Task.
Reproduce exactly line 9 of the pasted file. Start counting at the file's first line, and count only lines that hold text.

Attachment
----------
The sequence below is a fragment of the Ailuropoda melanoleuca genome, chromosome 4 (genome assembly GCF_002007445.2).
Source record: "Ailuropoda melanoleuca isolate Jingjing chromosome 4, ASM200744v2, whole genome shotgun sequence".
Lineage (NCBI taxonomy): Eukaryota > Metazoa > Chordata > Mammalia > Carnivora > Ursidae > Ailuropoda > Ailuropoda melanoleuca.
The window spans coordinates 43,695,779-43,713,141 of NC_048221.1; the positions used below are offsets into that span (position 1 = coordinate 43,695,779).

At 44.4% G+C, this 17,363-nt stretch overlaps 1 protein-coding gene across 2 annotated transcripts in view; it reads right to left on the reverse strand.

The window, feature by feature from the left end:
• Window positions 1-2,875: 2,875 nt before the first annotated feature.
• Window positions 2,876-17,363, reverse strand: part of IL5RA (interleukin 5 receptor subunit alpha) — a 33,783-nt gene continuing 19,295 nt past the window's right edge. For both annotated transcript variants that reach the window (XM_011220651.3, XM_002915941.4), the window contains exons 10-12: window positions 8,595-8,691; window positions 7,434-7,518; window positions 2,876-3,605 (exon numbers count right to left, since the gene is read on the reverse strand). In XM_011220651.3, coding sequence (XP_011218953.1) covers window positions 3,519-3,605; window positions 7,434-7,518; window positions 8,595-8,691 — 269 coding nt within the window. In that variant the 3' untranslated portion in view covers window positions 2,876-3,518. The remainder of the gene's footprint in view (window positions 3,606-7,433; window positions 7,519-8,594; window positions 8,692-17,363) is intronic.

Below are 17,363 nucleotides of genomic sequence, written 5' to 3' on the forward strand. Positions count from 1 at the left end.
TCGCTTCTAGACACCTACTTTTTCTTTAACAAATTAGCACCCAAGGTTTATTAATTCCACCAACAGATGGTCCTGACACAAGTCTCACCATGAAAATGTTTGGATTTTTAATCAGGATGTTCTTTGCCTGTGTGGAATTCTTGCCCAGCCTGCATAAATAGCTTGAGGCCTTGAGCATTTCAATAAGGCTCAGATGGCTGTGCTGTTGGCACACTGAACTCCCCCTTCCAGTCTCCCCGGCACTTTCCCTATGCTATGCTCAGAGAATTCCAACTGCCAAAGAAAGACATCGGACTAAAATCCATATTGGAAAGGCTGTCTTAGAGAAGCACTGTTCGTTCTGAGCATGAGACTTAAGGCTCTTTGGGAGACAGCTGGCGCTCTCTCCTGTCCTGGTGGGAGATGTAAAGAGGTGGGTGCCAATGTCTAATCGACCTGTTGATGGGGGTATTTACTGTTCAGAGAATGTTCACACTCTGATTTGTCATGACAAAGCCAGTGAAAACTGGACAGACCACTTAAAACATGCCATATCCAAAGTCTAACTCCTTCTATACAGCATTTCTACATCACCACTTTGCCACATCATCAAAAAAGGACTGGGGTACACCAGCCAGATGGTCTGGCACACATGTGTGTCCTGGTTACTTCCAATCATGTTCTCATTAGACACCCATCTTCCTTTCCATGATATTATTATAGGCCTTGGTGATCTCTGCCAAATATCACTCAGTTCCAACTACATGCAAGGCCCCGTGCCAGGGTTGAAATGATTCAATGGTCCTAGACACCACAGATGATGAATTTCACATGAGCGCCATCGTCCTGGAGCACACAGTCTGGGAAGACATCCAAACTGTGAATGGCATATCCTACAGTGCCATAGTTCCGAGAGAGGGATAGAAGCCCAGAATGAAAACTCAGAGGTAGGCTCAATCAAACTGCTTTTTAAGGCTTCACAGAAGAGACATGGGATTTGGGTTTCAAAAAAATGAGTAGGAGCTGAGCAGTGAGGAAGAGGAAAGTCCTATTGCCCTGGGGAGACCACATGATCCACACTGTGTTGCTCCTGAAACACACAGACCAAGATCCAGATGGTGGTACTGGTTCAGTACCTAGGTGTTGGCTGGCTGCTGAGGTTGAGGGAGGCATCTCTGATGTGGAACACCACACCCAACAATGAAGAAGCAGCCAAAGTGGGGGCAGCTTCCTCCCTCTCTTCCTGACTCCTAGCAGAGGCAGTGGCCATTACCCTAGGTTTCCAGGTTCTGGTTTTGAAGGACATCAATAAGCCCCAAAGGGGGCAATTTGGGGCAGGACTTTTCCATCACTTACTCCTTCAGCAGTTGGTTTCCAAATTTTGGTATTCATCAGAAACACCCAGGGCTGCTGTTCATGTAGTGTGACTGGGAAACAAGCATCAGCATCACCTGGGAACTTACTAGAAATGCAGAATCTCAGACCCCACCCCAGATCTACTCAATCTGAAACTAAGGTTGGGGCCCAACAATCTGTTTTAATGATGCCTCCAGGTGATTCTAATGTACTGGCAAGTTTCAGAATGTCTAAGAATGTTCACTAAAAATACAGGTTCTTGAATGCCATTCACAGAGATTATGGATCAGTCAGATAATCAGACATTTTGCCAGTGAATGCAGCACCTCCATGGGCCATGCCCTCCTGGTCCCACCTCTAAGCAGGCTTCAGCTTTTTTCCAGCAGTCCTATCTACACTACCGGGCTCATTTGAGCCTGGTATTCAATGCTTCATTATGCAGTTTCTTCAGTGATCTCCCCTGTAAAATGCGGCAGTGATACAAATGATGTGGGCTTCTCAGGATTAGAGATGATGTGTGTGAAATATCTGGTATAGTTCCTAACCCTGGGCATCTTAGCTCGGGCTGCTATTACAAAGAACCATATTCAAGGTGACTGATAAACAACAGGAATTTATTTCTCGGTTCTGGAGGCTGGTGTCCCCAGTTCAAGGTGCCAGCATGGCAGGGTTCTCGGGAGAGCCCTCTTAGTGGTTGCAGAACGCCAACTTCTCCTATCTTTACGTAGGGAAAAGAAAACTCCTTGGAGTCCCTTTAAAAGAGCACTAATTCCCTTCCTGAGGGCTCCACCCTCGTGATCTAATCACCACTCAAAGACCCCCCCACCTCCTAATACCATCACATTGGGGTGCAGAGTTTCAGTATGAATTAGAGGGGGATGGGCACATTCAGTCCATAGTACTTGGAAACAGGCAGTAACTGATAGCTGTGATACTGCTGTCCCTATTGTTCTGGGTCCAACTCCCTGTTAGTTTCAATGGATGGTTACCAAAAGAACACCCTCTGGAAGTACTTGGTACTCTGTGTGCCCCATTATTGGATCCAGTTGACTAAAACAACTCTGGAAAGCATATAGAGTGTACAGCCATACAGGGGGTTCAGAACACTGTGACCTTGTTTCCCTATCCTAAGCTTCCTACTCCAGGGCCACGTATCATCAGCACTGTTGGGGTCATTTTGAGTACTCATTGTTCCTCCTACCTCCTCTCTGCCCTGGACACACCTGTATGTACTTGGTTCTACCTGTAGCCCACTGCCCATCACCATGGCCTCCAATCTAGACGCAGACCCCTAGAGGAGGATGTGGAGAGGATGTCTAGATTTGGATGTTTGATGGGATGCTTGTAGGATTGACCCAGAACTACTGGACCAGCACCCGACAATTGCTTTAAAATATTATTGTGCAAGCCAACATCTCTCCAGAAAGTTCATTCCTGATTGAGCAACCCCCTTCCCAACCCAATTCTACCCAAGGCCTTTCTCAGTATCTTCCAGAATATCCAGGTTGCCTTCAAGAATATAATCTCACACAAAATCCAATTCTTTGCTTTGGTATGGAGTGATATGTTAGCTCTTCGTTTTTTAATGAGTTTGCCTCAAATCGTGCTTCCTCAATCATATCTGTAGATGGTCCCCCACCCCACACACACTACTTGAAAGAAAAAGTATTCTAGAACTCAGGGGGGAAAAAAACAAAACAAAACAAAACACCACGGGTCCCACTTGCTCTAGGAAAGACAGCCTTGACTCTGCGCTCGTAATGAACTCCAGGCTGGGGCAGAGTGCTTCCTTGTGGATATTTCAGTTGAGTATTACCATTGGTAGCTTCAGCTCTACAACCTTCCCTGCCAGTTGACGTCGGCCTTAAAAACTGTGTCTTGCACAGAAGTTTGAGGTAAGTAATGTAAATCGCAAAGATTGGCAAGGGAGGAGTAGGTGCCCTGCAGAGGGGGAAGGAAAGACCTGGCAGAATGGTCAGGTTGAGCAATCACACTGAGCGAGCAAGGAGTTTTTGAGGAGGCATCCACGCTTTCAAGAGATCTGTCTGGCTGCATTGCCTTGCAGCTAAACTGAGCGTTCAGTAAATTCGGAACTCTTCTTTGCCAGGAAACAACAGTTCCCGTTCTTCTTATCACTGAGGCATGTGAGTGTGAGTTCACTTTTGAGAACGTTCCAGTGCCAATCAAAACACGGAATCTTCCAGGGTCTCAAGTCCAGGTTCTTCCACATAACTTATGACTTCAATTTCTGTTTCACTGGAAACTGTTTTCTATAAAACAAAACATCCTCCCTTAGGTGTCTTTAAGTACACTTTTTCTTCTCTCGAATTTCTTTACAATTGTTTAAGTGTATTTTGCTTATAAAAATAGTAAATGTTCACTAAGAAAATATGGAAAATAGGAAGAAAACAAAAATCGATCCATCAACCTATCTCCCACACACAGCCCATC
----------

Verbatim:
Below are 17,363 nucleotides of genomic sequence, written 5' to 3' on the forward strand. Positions count from 1 at the left end.